Former U.S. Rep. Richard Hanna, a moderate Republican from upstate New York who broke with his party in 2016 over supporting then-candidate Donald Trump, has died. He was 69.
His family released a statement saying the three-term congressman died Sunday in a hospital after a battle with cancer.
“Richard was honorable, he led by example, and always stood for what he believed was right,” the family said.
Hanna had already announced his pending retirement when he spoke out in August 2016 about his decision to vote for Democratic presidential nominee Hillary Clinton over Trump, whom he described as “deeply flawed,” in the November 2016 election.
News of his death brought an outpouring of reaction, among them Democratic House Speaker Nancy Pelosi, who issued a statement saying “the people of upstate New York and America have lost a patriot and public servant of conviction and character.”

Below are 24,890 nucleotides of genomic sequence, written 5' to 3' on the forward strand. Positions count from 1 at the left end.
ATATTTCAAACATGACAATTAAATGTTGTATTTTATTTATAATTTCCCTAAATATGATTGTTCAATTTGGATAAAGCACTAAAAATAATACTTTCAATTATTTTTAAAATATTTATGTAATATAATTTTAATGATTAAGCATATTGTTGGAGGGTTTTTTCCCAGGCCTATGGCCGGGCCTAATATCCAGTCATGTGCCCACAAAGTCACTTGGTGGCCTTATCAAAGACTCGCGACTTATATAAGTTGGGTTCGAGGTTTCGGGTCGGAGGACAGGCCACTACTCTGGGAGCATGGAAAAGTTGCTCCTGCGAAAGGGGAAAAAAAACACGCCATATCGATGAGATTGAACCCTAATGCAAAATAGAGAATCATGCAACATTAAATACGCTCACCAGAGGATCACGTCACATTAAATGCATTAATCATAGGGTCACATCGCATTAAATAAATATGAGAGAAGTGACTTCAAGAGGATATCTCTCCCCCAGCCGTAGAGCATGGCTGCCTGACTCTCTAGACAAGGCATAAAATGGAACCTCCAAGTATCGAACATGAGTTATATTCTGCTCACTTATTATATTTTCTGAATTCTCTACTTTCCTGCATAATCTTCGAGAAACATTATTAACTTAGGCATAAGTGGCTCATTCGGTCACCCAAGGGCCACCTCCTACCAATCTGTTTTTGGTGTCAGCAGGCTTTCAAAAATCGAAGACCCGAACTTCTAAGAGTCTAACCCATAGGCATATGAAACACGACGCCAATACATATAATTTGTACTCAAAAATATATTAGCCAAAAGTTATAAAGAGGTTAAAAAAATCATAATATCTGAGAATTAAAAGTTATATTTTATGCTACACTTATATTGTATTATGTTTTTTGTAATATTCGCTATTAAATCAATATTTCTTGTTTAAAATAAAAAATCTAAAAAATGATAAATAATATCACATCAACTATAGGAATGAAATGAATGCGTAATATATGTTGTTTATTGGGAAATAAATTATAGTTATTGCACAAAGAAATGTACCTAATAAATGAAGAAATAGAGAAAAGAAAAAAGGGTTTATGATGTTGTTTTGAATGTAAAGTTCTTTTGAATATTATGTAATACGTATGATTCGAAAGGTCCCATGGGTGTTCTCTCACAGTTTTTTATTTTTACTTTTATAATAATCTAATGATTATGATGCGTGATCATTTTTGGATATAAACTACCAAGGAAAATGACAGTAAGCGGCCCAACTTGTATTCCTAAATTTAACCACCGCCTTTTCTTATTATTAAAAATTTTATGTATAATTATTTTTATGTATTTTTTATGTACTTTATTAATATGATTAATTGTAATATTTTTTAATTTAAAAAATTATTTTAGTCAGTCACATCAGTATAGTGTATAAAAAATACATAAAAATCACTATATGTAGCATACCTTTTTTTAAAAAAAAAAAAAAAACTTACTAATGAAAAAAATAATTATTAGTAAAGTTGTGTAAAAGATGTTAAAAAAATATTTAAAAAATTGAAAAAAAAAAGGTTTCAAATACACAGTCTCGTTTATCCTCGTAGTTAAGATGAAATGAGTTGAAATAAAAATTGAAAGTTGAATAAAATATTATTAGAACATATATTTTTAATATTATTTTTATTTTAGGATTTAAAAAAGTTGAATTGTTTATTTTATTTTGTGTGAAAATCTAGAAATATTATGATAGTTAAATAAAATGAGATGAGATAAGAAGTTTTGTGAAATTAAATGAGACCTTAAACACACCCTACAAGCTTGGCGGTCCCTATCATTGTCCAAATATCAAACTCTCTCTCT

Hanna “was a leader of great integrity who always put patriotism and principles before politics,” she said.
Hanna was first elected to Congress in 2010. He represented New York’s 22nd Congressional District, which includes Oneida and Utica and runs down to the Pennsylvania border.
He split with the more conservative outlook of his party on other issues, as well, including same-sex marriage, abortion access and women’s rights.
When he was leaving office, he criticized the Republican Party as going too far from when he joined, telling The Post-Standard of Syracuse, New York, “It’s really gone to the far extremes on social issues. They’ve become judgmental and sanctimonious and authoritarian on their approach to people.”